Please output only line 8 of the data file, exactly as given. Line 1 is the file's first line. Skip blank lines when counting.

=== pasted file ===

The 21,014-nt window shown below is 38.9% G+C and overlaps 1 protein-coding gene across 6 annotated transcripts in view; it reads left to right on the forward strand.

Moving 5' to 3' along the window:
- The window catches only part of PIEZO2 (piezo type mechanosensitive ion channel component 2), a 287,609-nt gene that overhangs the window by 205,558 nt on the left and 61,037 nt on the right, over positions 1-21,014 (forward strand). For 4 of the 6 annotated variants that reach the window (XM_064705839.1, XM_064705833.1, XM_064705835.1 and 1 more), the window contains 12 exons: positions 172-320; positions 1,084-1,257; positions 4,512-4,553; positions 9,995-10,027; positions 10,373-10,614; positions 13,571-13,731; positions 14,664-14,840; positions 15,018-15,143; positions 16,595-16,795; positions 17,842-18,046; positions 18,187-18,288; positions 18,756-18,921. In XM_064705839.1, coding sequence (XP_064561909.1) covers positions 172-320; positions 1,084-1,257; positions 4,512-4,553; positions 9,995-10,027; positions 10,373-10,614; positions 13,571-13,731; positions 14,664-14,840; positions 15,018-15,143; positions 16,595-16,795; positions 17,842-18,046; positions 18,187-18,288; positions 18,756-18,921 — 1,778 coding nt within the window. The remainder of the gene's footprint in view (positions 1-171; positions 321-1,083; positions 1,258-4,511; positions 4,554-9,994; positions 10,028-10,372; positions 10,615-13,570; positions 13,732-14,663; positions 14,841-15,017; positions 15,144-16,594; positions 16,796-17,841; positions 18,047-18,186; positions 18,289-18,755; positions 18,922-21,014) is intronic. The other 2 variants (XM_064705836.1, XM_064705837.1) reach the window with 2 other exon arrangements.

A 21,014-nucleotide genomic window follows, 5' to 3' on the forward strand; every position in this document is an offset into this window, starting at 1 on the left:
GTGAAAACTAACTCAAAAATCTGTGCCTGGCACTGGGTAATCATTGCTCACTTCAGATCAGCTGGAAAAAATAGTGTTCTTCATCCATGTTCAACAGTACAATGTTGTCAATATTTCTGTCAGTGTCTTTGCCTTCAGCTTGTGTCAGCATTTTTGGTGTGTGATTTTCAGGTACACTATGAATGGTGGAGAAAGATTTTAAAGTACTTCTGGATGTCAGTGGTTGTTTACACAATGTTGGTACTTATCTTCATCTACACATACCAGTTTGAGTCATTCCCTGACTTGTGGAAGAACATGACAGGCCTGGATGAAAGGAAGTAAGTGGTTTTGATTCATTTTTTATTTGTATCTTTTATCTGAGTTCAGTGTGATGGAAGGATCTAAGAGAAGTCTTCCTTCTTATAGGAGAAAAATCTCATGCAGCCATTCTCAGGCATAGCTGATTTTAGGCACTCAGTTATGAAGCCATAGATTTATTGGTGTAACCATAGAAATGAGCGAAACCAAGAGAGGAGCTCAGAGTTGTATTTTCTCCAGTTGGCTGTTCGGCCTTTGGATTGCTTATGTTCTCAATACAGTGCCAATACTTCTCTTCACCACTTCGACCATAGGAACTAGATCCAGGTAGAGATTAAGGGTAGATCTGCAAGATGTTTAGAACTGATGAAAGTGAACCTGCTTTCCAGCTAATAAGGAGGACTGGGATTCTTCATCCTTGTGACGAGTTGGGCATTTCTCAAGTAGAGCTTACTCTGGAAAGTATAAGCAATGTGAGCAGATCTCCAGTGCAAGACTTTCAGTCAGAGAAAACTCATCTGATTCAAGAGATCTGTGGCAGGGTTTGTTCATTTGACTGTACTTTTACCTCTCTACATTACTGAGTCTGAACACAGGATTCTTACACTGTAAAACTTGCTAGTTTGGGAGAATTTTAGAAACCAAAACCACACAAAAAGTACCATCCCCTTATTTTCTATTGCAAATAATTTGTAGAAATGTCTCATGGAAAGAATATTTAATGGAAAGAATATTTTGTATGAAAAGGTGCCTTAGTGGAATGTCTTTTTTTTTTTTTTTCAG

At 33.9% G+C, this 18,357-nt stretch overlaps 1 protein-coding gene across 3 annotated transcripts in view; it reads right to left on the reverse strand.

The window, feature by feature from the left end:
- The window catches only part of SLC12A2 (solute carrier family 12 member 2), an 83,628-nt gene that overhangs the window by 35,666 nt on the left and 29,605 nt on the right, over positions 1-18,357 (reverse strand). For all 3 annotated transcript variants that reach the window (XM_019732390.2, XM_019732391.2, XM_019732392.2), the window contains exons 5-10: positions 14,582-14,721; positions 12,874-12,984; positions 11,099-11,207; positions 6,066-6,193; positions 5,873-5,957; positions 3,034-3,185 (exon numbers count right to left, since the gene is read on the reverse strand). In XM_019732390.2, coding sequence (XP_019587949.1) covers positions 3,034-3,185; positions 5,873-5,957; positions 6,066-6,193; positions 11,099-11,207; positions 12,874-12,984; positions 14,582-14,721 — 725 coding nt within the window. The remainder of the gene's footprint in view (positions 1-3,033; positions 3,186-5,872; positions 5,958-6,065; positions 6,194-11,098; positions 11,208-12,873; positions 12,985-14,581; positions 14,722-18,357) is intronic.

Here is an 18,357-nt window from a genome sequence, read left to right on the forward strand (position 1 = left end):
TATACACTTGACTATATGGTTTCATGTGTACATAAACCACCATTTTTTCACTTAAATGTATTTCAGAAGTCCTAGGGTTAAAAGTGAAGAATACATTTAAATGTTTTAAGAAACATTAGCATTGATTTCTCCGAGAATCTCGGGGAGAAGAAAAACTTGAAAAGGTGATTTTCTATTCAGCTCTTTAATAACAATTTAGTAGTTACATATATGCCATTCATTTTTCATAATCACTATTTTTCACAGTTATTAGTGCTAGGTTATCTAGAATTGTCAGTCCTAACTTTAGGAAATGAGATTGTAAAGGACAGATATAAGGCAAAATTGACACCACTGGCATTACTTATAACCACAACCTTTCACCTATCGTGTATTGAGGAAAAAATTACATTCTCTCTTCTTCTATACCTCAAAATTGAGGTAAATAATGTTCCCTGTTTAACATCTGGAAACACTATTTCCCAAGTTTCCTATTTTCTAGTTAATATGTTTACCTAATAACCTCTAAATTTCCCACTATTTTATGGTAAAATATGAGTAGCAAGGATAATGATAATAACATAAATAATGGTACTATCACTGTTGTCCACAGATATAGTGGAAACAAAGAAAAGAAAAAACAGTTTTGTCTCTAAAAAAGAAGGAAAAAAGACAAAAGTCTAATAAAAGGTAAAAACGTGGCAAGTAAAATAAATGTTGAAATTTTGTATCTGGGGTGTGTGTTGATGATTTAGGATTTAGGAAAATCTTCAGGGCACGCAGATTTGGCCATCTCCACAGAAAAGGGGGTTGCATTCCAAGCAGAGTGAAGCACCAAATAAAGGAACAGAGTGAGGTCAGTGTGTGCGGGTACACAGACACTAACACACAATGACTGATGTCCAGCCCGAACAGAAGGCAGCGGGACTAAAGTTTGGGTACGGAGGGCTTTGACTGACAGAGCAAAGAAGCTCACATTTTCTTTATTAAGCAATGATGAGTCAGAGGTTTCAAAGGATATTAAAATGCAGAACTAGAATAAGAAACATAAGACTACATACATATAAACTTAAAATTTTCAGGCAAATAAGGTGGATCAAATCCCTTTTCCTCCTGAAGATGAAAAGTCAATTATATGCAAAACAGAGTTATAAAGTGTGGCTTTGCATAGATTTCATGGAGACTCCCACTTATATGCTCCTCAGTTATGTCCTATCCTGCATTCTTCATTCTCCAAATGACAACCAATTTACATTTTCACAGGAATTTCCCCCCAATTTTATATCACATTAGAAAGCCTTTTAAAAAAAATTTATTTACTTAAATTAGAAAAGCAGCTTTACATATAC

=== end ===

- The window catches only part of SLC12A2 (solute carrier family 12 member 2), an 83,628-nt gene that overhangs the window by 35,666 nt on the left and 29,605 nt on the right, over positions 1-18,357 (reverse strand). For all 3 annotated transcript variants that reach the window (XM_019732390.2, XM_019732391.2, XM_019732392.2), the window contains exons 5-10: positions 14,582-14,721; positions 12,874-12,984; positions 11,099-11,207; positions 6,066-6,193; positions 5,873-5,957; positions 3,034-3,185 (exon numbers count right to left, since the gene is read on the reverse strand). In XM_019732390.2, coding sequence (XP_019587949.1) covers positions 3,034-3,185; positions 5,873-5,957; positions 6,066-6,193; positions 11,099-11,207; positions 12,874-12,984; positions 14,582-14,721 — 725 coding nt within the window. The remainder of the gene's footprint in view (positions 1-3,033; positions 3,186-5,872; positions 5,958-6,065; positions 6,194-11,098; positions 11,208-12,873; positions 12,985-14,581; positions 14,722-18,357) is intronic.